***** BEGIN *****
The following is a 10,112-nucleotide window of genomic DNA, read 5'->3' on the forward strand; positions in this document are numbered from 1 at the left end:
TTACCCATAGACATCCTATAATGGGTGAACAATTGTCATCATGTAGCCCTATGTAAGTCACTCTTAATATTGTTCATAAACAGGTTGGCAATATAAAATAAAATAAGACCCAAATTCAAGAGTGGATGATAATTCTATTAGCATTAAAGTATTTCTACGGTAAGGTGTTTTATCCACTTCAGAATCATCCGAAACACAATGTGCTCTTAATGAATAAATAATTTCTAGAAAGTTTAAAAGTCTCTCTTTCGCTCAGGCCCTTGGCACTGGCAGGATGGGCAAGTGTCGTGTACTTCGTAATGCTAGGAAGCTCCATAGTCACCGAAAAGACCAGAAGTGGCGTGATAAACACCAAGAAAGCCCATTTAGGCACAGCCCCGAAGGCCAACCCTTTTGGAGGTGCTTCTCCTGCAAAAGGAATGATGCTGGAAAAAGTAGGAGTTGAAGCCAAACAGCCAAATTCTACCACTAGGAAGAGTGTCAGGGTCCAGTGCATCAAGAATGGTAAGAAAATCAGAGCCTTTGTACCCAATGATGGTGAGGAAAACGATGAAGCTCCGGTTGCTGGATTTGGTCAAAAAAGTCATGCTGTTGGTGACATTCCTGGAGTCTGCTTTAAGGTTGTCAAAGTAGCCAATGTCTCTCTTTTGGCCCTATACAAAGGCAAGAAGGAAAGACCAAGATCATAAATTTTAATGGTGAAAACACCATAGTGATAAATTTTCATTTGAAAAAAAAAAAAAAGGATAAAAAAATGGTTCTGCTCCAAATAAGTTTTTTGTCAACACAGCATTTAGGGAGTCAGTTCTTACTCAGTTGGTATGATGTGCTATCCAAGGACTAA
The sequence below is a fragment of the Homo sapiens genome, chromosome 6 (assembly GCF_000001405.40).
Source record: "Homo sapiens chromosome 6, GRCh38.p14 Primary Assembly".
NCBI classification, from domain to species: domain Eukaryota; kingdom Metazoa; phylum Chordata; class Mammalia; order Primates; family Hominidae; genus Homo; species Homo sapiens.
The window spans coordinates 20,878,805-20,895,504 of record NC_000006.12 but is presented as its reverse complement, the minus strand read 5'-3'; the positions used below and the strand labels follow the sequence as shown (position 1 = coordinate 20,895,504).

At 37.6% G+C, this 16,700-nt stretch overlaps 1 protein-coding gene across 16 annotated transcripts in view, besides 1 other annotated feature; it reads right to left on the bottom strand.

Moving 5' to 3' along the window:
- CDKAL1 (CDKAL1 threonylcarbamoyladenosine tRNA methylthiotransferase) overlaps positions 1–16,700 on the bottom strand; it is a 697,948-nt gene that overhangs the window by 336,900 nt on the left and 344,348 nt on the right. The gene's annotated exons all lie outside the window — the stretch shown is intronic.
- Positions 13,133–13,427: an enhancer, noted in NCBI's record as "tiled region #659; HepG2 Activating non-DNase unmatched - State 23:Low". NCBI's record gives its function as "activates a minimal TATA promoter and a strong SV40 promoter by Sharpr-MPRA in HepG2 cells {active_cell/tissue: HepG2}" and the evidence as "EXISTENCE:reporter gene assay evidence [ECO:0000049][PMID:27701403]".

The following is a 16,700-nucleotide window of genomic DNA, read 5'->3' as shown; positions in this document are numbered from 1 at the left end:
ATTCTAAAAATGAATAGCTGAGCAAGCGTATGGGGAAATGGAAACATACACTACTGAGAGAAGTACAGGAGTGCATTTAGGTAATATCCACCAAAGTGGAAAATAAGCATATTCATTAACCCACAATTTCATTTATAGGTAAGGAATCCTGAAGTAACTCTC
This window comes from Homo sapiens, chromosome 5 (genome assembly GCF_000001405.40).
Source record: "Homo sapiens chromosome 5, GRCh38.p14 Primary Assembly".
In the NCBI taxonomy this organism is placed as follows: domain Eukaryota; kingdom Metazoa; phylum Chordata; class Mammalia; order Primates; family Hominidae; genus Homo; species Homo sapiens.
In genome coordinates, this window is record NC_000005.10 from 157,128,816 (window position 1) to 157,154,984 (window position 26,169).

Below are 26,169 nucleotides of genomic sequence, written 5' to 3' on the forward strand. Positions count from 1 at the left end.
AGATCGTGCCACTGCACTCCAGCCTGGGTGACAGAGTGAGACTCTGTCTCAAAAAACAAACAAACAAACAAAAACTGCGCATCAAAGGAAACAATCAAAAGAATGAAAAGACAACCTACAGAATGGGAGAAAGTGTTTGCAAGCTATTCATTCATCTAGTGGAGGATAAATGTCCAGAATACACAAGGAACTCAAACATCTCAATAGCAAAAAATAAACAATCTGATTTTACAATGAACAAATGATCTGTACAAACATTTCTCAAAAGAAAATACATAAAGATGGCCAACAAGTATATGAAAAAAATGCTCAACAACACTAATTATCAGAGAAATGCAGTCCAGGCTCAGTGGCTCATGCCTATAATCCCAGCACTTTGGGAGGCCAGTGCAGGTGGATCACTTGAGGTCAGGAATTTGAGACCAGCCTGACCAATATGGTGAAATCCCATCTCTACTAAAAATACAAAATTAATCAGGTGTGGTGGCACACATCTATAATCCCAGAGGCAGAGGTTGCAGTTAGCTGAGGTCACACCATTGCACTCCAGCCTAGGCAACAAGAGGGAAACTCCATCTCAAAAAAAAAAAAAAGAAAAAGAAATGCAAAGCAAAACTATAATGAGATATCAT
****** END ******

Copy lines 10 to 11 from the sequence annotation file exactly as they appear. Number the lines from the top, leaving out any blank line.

- Positions 13,133–13,427: an enhancer, noted in NCBI's record as "tiled region #659; HepG2 Activating non-DNase unmatched - State 23:Low". NCBI's record gives its function as "activates a minimal TATA promoter and a strong SV40 promoter by Sharpr-MPRA in HepG2 cells {active_cell/tissue: HepG2}" and the evidence as "EXISTENCE:reporter gene assay evidence [ECO:0000049][PMID:27701403]".

The following is a 16,700-nucleotide window of genomic DNA, read 5'->3' as shown; positions in this document are numbered from 1 at the left end: